"Prepare for the drone apocalypse" is the alarming slogan being used by a U.S. company to advertise a range of shotgun cartridges which reckless and irresponsible gun owners could use to take out a drone.
At the other extreme U.S. aerospace giant Boeing has developed a high power laser which is designed to down an unmanned aerial vehicle by burning holes in it.
Here in the UK we're trying to stay safe while still being subtle and sophisticated. OpenWorks Engineering in the North East of England is developing SkyWall, a drone defence system that sounds like something from the world of James Bond or even World of Warcraft.
Skywall Drone Defence System
OpenWorks are playing things very close to their chest at the moment and, for the time being at least, all we can say is that their equipment is designed to bring a threatening drone down safely by using a net. We can't tell you how it's deployed because we've been sworn to secrecy but it's designed to do its job with minimal fuss - no loud explosions or drones bursting into flames and causing collateral damage as they plunge to the ground.
Nets have been tried by other companies but all the ones that we've seen have been deployed by another drone. It'll be interesting to find out more about the SkyWall system in due course.
The Marketing Director at OpenWorks, James Cross says "Five years ago drones were seen as high military technology and now the number of international news reports about them having near misses with planes, flying over nuclear facilities or dropping things into prisons is growing every day.
"As the technology becomes cheaper and more widely used the number of incidents will inevitably increase. Authorities such as the Police Force, Prison Service and Counter Terrorism Units have already acknowledged this as a growing threat."
A security alert in Germany highlighted the problem. Chancellor Angela Merkel was speaking at an open air election event when a drone flew over the crowd and towards the stage. Even when the drone landed it was much too close for comfort.
As the U.S. Department of Homeland Security puts it: “While many encounters are not malicious in nature, they underscore the potential security vulnerabilities that could be used by by adversaries to leverage drones as part of an attack."
OpenWorks say SkyWall is due to be launched in Spring 2016 but we plan to bring you more details before then.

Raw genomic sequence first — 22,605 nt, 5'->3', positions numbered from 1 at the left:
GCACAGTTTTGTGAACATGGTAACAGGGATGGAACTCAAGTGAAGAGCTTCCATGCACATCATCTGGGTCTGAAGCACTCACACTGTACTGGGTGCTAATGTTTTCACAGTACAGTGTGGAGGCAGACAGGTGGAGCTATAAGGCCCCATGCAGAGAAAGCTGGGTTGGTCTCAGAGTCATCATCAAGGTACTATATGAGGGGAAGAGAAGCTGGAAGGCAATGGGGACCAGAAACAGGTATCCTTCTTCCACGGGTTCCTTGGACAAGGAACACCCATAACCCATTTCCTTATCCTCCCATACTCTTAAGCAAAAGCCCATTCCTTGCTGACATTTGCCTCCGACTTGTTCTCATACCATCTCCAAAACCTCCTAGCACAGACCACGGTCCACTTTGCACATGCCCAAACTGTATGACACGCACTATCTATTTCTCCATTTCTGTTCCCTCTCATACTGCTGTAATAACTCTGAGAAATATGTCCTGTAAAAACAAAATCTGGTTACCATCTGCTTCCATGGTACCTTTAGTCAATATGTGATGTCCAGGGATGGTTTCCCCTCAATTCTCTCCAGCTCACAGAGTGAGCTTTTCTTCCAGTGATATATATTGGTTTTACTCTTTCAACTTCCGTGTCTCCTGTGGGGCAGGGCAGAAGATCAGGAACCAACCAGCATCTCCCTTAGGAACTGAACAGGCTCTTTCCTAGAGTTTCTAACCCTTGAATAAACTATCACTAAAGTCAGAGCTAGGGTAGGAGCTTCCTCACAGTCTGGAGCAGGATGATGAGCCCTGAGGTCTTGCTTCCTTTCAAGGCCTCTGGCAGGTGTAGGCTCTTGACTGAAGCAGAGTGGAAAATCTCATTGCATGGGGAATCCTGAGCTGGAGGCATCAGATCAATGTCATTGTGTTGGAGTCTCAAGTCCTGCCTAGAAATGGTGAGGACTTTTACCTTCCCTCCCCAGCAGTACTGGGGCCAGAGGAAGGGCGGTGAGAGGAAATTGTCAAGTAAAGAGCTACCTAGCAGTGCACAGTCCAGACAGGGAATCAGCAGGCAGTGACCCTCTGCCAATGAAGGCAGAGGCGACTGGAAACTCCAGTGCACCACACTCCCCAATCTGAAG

You may have to wait twice as long for Boeing's Combat Laser Weapon System.
According to Wired, Boeing tested the system recently in an industrial park in Albuquerque, New Mexico. When a target was exposed to a full-power laser for just two seconds, it went up in flames. Technicians would be able to set up the laser system in a matter of minutes, and it would be controlled by an Xbox 360 controller and a laptop with custom targeting software.
Getting firm with firmware
For a subtler approach legally enforced software updates could be used to protect potential targets. That's already been done in Washington, USA after the incident with a drone on the White House lawn. By introducing mandatory firmware updates for consumer drones critical areas ranging from local airports to government or defence establishments could be geofenced at least from law abiding pilots.
An aviation chart of the south east of England. It's busy.
DJI's software already incorporates no fly zones and the company recently allowed qualified commercial pilots who have been properly trained to apply to have individual zones lifted on a temporary basis. Commercial drone pilots would then be expected to liaise with Air Traffic Control and the relevant authorities before flying their missions.
Electronic jamming might seem like an obvious solution, particularly as consumer grade drones use commercial communications equipment including WiFi and Bluetooth. Jamming however is limited in range and can also interfere with other systems.
For a lower tech, and quite frankly a lower IQ solution, look no further than Drone Munition. They're shotguns cartridges which, it's claimed by Snake River Shootings Products in Idaho, USA, have been developed especially for shooting drones out of the sky. People who know more about these things than I do claim they're bog standard cartridges with a touch of marketing stardust sprinkled on them. "Prepare for the drone apocalypse" the marketing hype says.
Even in gun-toting America where drone flying regulations are still evolving, it's still illegal to cause criminal damage to someone else's property. Looking on the bright side though, the shotgun pellets are said to be lead free and kind to the environment.
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